The jungle of the playground is not a positive contributor to a just and fair society.

It has been found that homeschooled children who have not experienced this jungle turn out to be better adjusted, socially, as adults. They may not blend in socially as children and youths (after all, they don’t fit in the hierarchy), but their predominant socialization as children is usually with adults. Children and youths who predominantly socialize with adults develop more adult-type social skills that mean that they enter adulthood better adjusted and better prepared for adult life than their formal schooled peers.

As far as the teaching and learning of sophisticated topics, I’ll write about them as well. Parents are well equipped to teach these skills. And, because of the very reason (usually) that they opt for homeschooling, conscientious parents are willing to put effort into thinking of activities that mean youths learn sophisticated academic and practical skills far better than their formal schooled peers.

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  • Brent Thompson

    I like homeschool so u know what your kids are learning.

  • Richy Hicks

    Sounds like all positives to me for homeschooling.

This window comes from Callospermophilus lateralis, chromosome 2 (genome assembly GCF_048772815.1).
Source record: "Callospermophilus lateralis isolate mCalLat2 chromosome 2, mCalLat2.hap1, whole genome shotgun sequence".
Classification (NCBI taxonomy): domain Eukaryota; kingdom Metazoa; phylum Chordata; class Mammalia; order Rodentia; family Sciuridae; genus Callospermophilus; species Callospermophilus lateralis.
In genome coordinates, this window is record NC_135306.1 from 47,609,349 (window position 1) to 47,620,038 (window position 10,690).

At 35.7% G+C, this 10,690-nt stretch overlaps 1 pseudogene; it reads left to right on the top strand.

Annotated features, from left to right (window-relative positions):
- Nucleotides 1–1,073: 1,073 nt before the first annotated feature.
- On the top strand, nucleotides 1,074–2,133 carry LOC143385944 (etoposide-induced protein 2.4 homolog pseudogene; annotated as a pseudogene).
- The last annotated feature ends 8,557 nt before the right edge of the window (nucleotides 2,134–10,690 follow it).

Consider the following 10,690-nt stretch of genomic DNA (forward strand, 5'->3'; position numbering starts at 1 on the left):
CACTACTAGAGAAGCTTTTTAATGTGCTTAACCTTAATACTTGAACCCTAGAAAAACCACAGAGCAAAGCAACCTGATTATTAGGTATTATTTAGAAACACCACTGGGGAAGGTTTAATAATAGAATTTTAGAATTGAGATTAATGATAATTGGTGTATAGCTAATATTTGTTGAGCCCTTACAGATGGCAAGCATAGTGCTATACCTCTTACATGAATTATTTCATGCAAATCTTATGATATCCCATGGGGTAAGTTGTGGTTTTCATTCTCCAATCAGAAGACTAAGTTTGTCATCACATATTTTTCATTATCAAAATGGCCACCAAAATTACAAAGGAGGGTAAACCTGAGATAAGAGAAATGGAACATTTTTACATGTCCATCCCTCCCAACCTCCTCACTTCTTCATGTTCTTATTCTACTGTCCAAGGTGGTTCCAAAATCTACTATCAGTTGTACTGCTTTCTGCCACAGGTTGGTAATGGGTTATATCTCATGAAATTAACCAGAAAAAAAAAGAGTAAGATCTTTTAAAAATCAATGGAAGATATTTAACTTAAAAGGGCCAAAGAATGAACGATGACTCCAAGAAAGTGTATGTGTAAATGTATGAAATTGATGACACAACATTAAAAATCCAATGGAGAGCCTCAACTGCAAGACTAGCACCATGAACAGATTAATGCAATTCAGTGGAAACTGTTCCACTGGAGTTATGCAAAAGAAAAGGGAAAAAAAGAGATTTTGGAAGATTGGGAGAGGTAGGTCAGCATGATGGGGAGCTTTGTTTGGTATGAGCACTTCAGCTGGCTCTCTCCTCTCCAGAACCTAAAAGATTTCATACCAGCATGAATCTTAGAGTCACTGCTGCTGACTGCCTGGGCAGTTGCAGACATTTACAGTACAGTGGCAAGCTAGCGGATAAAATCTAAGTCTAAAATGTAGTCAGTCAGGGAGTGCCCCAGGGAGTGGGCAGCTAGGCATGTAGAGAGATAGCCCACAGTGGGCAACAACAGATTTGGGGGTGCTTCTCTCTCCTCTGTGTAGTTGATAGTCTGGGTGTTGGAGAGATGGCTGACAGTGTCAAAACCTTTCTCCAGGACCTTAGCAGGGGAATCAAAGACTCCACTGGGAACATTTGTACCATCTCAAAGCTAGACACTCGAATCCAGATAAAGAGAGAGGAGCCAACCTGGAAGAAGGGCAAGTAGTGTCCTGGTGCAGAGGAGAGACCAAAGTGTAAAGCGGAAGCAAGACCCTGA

• John Drysdale

    Most people don't seem to realize that most homeschooling is done online, not by parents.

  • Sammy Lazzarith

    Homeschooling works when the student has the self discipline to study.

  • Bobo Smithson

    Most honest professional and lay teachers know that more one-on-one, more adult interaction, more time with family, more mentoring, more mastery learning, more individualization, more time to read, and less time spent being bullied and harassed and coerced to be a part of the correct clique is good for children and adolescents. All of these positives are part of the systemic nature of parent-led home-based independent (not government-controlled) education.

  • Bobo Smithson

    State/government-run schooling systems and teachers’ unions are angry that millions of parents are finding out that they do not need $12,000 per child per year of their neighbors’ taxes (U.S. public/government school average cost out of pocket), do not need professors’ of schools of education training and indoctrination of school teachers, do not need “expert”-created government-school hegemonic and monolithic curriculum, and their children do not need to be with 25 peers of about the same age all day long to be good learners, happy, and sociable. Peer-reviewed research https://www.nheri.org/a-systematic-review-of-the-empirical-research-on-selected-aspects-of-homeschooling-as-a-school-choice/

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Jesse Martin

Higher Education Expert

Jesse is a world leader in the integration of the science of learning into formal teaching settings. He is an Adjunct Associate Professor at the University of Lethbridge and Director at The Academy for the Scholarship of Learning. Huge advocate of the science of learning, he provides people with ideas about how they can use it in their classrooms. Jesse holds a PhD in Psychology from the University of Wales, Bangor.